An energetic, irreverent look at prostate cancer and its treatment from a patient’s perspective.
Debut author MacKenzie takes readers from the importance of preventative health care through the unexpected trauma of diagnosis to the nitty-gritty specifics of treatment, making jokes all the way. His open disclosures about potentially embarrassing situations—urinary incontinence, erectile dysfunction, a lack of ejaculate—are both lighthearted and reassuring, sure to bring comfort to anxious readers. MacKenzie makes clear that these readers are expected to be both male and female, patients and loved ones, and he expertly tailors the narrative accordingly. Much of MacKenzie’s advice (e.g., always have a second pair of ears since the stress of the situation will impair comprehension) centers on the ready availability of friends and family. He’s open about his gratitude and indirectly acknowledges that other patients may have fewer resources. Given that reality, a fuller discussion that addressed potential issues related to deficits in social support would have enriched the work by increasing its relevance to a broader patient population. Still, it's nearly impossible not to like MacKenzie’s nimble phrasing (“a manic, frantic panic”) and humbling self-disclosures (“it is completely unfamiliar not to have any ejaculate. It is foreign and made me feel less of who I am or was”). The conclusion is as uplifting and optimistic as the rest of the book, despite a sad reminder of the disease’s potential fatality. Nonetheless, Schwartz’s lighthearted, black-and-white cartoon sketches, which adorn the chapter divisions, further contribute to the book’s calming tone.
An inspiring account of surviving and thriving after a devastating diagnosis.”
“MacKenzie’s sardonic humor and witty asides make a terrifying subject not just readable but downright enjoyable. He has an uncanny ability to balance important information with biting quips that make the story genuine and relatable. Its comforting, and at times completely irreverent, tone is precisely what the reader needs.” – Sir Derek Jacobi
“Informative, funny, engrossing, candid. Beyond simply sharing valuable information, the real gift of this book is how MacKenzie lets us experience the emotions of the journey through the rich and touching human connections all along the way. Even though I was one of the guys on the floor with sympathy pains, I laughed so hard at the end. Thanks for giving us all a moment to get up off the ground!”– E.G. Foley / NYT Bestselling Author of The Gryphon Chronicles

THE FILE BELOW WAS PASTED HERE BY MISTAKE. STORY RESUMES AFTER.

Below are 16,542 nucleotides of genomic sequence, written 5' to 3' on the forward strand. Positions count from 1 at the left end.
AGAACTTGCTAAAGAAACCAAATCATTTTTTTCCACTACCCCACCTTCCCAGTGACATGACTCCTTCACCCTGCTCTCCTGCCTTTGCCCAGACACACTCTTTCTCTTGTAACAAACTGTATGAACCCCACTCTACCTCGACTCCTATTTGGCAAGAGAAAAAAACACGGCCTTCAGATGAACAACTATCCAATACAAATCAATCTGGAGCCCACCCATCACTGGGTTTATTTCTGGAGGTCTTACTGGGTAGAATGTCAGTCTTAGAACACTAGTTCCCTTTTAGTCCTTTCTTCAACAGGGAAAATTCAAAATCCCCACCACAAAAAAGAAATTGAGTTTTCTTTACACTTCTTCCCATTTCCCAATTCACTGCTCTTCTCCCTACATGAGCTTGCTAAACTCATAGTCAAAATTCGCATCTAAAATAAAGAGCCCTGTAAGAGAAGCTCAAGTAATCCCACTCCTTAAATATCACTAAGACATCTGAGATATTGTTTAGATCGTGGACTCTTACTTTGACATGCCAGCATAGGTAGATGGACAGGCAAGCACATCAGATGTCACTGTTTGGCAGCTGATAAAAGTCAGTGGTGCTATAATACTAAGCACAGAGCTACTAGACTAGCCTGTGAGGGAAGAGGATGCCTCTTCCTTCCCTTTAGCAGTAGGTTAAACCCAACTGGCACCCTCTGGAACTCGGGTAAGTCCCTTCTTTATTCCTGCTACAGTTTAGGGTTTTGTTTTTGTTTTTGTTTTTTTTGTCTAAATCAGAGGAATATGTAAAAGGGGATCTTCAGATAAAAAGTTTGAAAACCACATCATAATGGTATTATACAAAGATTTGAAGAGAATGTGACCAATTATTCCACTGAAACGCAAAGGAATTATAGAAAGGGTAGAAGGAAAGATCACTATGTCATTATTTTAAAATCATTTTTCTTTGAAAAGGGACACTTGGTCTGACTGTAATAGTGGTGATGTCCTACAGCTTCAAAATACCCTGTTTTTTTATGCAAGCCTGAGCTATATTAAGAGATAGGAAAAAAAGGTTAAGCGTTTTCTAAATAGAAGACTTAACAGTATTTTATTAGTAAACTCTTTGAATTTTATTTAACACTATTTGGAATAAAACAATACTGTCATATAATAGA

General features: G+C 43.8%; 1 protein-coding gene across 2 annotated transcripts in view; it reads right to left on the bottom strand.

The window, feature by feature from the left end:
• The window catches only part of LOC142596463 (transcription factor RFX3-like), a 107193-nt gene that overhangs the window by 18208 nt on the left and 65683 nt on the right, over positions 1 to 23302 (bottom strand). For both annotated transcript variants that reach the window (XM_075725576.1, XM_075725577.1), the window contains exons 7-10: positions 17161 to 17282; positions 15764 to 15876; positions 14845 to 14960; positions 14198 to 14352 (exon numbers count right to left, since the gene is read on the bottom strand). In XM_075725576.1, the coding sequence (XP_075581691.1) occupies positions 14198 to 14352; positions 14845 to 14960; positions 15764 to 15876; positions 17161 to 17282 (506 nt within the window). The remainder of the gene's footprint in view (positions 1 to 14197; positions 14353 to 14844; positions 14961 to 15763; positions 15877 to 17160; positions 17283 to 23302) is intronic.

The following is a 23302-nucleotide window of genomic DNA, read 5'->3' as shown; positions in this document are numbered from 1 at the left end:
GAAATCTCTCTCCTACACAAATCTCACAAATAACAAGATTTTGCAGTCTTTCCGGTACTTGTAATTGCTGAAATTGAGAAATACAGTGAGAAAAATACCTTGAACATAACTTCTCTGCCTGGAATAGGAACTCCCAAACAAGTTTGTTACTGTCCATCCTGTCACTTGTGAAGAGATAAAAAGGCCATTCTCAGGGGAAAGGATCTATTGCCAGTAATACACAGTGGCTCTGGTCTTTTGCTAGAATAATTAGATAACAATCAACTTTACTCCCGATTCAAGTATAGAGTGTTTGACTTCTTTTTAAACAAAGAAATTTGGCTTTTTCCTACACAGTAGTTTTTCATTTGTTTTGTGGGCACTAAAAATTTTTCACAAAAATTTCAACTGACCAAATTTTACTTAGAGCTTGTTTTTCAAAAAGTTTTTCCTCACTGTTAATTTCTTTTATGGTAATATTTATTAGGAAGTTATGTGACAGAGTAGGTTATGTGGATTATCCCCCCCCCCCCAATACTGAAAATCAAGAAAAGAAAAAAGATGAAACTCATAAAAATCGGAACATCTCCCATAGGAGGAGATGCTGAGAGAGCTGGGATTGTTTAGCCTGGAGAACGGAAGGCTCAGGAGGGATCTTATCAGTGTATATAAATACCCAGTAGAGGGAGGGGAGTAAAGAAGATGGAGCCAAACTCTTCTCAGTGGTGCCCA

“This book is not just for men over 35. It’s for the millions of younger men who are or will be the sons, brothers, nephews, partners, or friends of someone with prostate cancer – and for the millions of women who are or will be the wives, daughters, sisters, nieces, or friends of someone with the disease. This is the one to read.” – Dr. Ashutosh Tewari
“An hilarious, moving account of one man’s journey – a gift to be appreciated by all! The humanity, heart, and generosity inspire. Every woman, everywhere, should buy this for the men over thirty in her life.” – Glynnis O’Connor
“What could be more comforting, for men and women of all ages, than this? Breast cancer help is everywhere and deservedly so. This is its counterpart – and deservedly so!” – Christopher Forbes
"Every man of a certain age must prepare for the unwelcome possibility that his prostate could, at some point, take a much-needed vacation. For some, it might never return. This is a vital, valuable little miracle of a book that prepares us for the inevitable, talks and walks us through the storm like a great adventure, and comes out at the end of the adventure smiling. One expects a book like this to be educational and informative, but this one goes the extra mile. It is also well researched from first-hand experience, extremely literate without sounding like a surgical handbook, and reassuringly witty. If you ever need to take your prostate to the hospital for an overhaul, take this funny, stress-relieving book with you and keep it by your bed at all times. It will make you feel better about your bottom, your id, and yourself. It is absolutely remarkable." - Rex Reed
"WHAT’S an old girl like me, doing writing about a book titled “Saying Good-bye To Your Prostate?” I confess it’s a sticky wicket for a giddy column like this one. I am always being told to stick to show biz and not to have any political or social opinions. But my life isn’t all “entertainment.” Nor is yours. This young guy, Jamie MacKenzie, told me he’d written an outside-the-box journal on how to beat prostate cancer and laugh. Remembering the serious book a few years back by the excellent historian Michael Korda, I recalled there were very few laughs on this subject. Now I’ve looked at Jamie’s book and he transcends himself, reminding us that 85% of buyers of a book like this are women. They do it for the men in their lives. The book is short, has big readable type, and comic Lisa Schwartz drawings. It is reassuring and irreverent. The author says men get prostate cancer 33% more than women get breast cancer. If caught early, male cures are 97%. So for what’s it worth for health and happiness, maybe I’ve offended you. Here’s a writer with personal knowledge who believes PSA testing begins for men at 35, not 50." – LIZ SMITH